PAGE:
Find your next turkey shotgun from our in-store inventory or our large selection of shotguns available in our warehouses.
Get ready for turkey season with the right ammo. Available in store and in our warehouses.
Call in that bird with one our large selection of mouth and friction calls. Practice your aim on life like targets. Have the right vest or pouch to carry all of your accessories? How is that decoy looking?
The 2023 Turkey Season is still on and will open May 1 (youth weekend April 29-30)
Vermont boasts the best wild turkey hunting in New England. Considered "Big Game" under Vermont law, you will easily understand why after hunting them. Flocks of up to 100 can be counted in late winter and they are highly visible most of the year. But when hunting season comes in May, their prowess in avoiding the hunter puts them way ahead of any small game species and certainly on a par with deer and bear.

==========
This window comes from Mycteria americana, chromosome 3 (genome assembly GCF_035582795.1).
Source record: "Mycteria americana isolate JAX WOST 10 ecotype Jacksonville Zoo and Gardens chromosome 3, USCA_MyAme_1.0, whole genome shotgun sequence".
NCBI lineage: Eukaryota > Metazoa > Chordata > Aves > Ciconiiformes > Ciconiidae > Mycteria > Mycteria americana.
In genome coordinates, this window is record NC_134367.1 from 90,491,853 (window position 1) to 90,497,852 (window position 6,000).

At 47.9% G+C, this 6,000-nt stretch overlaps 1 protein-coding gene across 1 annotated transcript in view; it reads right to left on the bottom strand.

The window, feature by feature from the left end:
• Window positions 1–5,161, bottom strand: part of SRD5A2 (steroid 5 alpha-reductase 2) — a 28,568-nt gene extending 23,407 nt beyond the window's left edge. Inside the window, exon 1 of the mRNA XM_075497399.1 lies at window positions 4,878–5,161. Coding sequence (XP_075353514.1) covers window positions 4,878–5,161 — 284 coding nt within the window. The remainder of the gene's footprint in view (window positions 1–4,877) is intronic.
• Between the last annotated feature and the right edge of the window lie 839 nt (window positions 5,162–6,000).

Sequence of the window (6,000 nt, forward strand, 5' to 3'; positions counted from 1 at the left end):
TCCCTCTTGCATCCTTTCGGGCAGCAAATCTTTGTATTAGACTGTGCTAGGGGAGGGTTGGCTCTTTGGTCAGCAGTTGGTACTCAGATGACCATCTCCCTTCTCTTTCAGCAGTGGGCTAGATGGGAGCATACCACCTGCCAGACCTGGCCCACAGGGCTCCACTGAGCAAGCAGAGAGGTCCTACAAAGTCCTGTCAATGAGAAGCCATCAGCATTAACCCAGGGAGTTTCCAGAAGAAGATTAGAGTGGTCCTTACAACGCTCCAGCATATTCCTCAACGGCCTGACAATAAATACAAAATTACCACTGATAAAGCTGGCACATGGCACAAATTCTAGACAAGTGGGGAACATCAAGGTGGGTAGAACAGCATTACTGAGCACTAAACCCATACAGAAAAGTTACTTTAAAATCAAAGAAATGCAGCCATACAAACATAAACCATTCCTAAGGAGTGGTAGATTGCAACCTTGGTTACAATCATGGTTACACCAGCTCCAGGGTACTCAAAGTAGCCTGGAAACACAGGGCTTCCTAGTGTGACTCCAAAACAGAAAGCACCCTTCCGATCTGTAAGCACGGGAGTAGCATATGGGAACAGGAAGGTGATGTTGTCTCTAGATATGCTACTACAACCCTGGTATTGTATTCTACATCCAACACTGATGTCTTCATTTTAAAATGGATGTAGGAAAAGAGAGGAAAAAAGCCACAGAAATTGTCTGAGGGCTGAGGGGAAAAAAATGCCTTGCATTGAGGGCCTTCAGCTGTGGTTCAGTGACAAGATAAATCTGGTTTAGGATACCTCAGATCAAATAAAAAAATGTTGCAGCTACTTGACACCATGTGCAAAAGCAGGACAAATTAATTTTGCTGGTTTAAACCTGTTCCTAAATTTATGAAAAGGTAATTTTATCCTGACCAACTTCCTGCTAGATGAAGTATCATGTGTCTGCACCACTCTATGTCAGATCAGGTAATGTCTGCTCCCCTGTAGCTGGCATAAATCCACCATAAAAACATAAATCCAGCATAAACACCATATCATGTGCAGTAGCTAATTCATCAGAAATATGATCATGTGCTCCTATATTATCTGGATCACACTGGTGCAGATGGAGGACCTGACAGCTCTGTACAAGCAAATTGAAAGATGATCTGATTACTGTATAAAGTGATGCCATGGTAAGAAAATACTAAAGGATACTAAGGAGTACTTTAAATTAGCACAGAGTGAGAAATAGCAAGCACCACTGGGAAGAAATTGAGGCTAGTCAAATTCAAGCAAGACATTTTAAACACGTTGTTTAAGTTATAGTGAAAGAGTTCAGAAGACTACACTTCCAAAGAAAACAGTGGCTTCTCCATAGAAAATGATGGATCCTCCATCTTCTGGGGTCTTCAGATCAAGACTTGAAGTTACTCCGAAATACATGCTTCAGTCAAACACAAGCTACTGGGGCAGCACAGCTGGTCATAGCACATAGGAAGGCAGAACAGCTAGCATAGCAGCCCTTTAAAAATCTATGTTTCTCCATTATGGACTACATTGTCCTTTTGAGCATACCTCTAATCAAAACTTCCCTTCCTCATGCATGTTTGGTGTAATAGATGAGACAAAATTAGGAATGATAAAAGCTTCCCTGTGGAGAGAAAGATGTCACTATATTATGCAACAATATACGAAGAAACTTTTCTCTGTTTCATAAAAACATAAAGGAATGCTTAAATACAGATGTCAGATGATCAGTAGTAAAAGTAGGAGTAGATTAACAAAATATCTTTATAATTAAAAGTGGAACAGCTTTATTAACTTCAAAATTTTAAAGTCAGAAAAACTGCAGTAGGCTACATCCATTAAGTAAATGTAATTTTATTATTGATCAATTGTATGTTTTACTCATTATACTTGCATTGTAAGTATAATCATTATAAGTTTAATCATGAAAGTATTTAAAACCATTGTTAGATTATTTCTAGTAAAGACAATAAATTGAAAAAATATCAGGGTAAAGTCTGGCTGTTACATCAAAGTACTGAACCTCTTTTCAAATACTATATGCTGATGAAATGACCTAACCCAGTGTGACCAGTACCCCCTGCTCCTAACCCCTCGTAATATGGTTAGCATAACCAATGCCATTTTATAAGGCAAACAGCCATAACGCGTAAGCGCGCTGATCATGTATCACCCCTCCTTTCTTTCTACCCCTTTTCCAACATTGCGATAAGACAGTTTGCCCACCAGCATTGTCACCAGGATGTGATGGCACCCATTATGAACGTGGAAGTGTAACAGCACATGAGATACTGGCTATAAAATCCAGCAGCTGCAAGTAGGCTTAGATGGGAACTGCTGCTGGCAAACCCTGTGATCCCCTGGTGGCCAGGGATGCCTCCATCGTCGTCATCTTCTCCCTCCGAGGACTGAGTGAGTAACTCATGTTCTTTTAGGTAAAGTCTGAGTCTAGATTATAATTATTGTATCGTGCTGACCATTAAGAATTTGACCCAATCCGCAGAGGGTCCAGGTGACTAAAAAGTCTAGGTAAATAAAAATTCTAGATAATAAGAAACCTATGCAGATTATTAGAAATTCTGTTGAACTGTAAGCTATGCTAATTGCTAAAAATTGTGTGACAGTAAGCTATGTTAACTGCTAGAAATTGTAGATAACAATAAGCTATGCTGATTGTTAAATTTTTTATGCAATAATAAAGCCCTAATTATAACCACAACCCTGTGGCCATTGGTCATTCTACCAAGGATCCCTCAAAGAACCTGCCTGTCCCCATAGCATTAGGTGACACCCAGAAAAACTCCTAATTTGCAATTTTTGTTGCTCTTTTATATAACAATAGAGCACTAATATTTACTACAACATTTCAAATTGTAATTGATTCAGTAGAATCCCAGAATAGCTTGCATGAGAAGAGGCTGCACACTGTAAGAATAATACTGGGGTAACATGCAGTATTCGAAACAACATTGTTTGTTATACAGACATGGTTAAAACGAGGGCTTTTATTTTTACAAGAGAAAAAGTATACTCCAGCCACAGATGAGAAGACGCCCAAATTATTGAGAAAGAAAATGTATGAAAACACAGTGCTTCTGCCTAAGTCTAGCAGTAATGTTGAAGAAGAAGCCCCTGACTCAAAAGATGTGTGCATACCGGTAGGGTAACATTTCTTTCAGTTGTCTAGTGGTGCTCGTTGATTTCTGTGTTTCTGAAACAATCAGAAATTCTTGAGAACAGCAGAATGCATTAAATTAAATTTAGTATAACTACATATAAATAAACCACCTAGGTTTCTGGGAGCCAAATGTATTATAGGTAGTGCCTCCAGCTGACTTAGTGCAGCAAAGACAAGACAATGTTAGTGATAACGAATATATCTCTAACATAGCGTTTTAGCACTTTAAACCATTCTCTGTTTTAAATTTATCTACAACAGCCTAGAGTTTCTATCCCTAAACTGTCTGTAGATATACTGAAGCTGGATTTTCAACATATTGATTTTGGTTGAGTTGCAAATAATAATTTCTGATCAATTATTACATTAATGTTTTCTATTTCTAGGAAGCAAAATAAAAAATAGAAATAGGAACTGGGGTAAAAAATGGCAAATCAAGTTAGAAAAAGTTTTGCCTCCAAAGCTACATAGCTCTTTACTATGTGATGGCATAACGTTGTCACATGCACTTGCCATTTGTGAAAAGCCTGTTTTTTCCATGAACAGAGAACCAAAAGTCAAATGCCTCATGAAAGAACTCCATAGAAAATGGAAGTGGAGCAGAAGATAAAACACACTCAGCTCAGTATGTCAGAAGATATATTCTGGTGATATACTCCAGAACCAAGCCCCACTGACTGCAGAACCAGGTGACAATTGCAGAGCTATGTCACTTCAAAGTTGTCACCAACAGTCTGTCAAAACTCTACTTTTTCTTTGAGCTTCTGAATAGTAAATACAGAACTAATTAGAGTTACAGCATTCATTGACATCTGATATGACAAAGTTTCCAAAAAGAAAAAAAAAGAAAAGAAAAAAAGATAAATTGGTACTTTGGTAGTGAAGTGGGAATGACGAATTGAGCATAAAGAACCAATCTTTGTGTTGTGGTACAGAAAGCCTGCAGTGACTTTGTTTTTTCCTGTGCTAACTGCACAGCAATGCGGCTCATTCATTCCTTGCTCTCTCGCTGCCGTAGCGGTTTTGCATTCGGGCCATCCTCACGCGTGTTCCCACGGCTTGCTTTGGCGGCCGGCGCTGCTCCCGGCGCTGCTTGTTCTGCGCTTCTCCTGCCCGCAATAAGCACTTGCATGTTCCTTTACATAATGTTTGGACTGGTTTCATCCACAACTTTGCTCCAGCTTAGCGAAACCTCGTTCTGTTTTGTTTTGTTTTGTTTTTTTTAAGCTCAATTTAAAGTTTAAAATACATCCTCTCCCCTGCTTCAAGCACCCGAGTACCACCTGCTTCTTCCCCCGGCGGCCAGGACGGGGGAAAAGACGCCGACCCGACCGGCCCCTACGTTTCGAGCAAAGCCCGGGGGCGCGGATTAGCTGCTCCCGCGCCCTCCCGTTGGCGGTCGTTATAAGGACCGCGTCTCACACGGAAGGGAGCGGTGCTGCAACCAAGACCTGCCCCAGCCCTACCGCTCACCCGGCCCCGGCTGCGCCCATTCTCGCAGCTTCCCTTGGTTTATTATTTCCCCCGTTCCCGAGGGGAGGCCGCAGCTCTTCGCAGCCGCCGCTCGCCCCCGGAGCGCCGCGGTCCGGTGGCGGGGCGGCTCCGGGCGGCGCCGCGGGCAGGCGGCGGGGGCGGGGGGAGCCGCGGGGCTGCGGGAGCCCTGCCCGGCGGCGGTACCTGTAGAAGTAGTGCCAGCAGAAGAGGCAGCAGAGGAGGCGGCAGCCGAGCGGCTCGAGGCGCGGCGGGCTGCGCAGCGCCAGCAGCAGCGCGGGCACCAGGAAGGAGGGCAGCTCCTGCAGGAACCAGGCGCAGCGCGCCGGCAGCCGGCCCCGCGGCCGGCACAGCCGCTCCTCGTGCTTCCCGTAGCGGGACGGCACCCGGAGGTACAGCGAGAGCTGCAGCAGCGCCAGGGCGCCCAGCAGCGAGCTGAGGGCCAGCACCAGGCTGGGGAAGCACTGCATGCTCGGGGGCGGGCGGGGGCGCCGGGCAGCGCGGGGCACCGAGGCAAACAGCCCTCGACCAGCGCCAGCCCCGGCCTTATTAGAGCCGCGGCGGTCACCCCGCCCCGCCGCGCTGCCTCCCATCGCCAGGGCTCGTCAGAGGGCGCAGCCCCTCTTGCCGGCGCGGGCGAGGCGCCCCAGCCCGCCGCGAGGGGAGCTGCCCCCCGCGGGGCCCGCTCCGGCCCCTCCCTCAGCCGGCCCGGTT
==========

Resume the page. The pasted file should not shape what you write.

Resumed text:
The area that a turkey lives in is called its home range. A turkey's home range may be from 400 to 4,000 acres. A turkey needs several types of habitat within its range:
Forests which include trees that produce nuts for food, large trees for roosting, and evergreens for winter cover. Southern slopes are preferred because they are warmer in the winter and have less snow accumulation.
Open fields provide nesting sites and insects during the summer.
Croplands provide forage for food.
Tall grass and shrubs provide both feeding habitat as well as areas for hiding nests.
Southeastern and southwestern Vermont are dominated by hardwood stands and openings that provide the best habitat for turkeys in the state. The Champlain Valley also features excellent turkey habitat. Far northern Vermont has extremely cold winters and high snow fall that can limit the survival of turkeys. This is also true of the higher elevations of the Green Mountains.
Seasons, Dates, Limits